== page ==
Now, I know that the editorial board doesn't have to consider whether it's a smart business decision for a cable carrier to take Al Jazeera America on as a matter of course. And the fact that if Time Warner Cable changes its mind, it will be able to make a pretty favorable deal with the upstart network later, is irrelevant to the Times' editors wish to see Al Jazeera America on cable.
But I wonder whether it isn't pointless to editorialize on it without at least some business context. As the Times' Brian Stelter noted on the paper's Media Decoder blog yesterday, Time Warner Cable has been tough on cable networks that don't deliver significant audience, whether they are owned by the state of Qatar or not. In fact, just Monday, a "temporary" extension was granted to AMC cable properties IFC and We, which carry popular shows "Portlandia" and "Bridezillas," because the channels' overall audiences weren't big enough.
Deals with BBC America made in the last year, similarly lauded for bringing a different and better-financed international news report to American cable customers, are tenuous enough on their own, however much those of us in the media are glad to have them around; why should we expect Time Warner Cable to take on another similar bet? How many options that we never seem to take is it Time Warner Cable's responsibility to provide?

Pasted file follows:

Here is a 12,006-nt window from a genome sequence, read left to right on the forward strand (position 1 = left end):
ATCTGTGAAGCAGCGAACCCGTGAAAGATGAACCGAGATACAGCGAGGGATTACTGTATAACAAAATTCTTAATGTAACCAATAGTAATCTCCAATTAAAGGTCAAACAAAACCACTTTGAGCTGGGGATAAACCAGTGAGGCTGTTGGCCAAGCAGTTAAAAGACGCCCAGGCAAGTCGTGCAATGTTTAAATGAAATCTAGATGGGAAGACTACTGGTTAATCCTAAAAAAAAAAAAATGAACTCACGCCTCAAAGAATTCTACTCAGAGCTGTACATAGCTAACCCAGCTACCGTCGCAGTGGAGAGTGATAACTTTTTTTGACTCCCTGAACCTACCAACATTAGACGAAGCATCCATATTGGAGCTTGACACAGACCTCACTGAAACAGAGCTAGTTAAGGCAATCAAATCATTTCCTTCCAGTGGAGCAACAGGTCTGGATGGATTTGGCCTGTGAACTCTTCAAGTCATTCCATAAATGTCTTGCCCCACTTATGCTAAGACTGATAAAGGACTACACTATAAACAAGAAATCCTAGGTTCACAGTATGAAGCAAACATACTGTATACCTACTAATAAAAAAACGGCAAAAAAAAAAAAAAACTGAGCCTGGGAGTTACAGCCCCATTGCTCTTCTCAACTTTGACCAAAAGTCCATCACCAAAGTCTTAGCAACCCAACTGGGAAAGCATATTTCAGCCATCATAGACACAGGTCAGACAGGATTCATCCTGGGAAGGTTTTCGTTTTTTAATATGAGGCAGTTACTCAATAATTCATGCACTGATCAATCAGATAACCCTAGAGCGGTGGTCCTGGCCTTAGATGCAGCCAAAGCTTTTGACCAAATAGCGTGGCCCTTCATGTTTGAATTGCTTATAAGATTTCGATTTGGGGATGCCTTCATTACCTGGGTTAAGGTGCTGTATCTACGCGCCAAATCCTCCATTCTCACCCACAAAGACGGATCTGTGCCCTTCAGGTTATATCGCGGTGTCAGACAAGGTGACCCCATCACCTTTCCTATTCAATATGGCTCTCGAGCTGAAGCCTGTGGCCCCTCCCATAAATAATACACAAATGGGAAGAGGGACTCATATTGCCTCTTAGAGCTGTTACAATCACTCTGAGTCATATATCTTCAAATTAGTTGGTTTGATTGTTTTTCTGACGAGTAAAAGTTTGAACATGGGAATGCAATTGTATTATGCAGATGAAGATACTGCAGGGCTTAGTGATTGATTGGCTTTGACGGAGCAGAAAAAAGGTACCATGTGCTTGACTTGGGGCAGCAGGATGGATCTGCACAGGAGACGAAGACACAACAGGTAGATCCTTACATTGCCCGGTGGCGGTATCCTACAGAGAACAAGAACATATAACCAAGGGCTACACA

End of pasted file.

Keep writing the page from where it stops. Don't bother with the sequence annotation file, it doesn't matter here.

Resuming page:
Putting aside the question of Al Jazeera's "impartiality" and its connection to the Qatari government (the only counterargument the column envisages), the editorial is also naive about Al Jazeera America's plans in the United States. The editors cite Al Jazeera's performance during the Arab Spring, several times, and no others; but Al Jazeera America doesn't look like its setting itself up as the international news network for Americans.
“There’s a major hole right now that Al Jazeera can fill. And that is providing an alternative viewpoint to domestic news, which is very parochial,” a consultant who has worked with Al Jazeera in the past told the Times' own Brian Stelter. She also declared rather bluntly: "There is a limited amount of interest in international news in the United States.”